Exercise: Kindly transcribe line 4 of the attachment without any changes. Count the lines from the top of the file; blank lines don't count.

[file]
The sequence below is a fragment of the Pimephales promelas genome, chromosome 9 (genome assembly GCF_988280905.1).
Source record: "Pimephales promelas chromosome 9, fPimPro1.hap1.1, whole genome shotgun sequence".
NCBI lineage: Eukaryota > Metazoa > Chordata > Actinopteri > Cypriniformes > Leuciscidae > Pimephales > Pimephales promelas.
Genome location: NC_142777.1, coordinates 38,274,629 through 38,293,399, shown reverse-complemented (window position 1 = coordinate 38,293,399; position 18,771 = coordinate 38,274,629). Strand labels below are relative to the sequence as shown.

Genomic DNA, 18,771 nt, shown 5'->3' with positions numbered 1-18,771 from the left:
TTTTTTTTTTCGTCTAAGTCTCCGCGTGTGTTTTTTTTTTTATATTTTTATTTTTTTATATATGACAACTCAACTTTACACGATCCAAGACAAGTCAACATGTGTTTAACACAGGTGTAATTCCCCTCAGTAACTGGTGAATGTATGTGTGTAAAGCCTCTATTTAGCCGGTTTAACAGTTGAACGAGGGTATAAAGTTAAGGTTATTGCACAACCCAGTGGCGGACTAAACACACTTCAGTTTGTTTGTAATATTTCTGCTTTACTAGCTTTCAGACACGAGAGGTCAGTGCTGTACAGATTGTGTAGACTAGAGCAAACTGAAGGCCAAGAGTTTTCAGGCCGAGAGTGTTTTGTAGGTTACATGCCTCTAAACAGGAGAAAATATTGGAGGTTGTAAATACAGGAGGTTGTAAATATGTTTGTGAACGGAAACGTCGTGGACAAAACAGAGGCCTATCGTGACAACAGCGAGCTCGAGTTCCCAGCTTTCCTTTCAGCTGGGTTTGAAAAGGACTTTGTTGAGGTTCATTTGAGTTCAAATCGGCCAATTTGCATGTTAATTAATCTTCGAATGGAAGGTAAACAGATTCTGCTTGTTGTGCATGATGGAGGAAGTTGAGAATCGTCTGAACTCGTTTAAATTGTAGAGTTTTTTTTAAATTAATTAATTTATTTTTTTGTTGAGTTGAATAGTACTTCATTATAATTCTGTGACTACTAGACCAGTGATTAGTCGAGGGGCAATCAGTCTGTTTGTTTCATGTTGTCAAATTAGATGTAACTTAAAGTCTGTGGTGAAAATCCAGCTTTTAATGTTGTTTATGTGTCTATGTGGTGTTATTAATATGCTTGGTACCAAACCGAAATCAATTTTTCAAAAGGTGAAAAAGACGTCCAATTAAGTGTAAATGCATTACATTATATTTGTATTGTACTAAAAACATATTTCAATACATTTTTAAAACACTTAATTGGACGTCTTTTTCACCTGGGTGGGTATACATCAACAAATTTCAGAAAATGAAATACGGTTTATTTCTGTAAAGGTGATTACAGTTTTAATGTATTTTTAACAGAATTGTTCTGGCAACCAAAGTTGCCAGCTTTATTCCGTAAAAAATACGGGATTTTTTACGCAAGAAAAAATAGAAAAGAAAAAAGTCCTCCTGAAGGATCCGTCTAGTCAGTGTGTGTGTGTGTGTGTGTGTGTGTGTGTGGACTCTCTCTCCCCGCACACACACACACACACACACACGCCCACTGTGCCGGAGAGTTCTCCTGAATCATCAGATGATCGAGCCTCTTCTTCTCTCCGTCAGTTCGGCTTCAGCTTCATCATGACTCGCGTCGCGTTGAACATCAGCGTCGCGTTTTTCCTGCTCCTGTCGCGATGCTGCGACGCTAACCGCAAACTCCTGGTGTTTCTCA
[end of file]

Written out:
Genome location: NC_142777.1, coordinates 38,274,629 through 38,293,399, shown reverse-complemented (window position 1 = coordinate 38,293,399; position 18,771 = coordinate 38,274,629). Strand labels below are relative to the sequence as shown.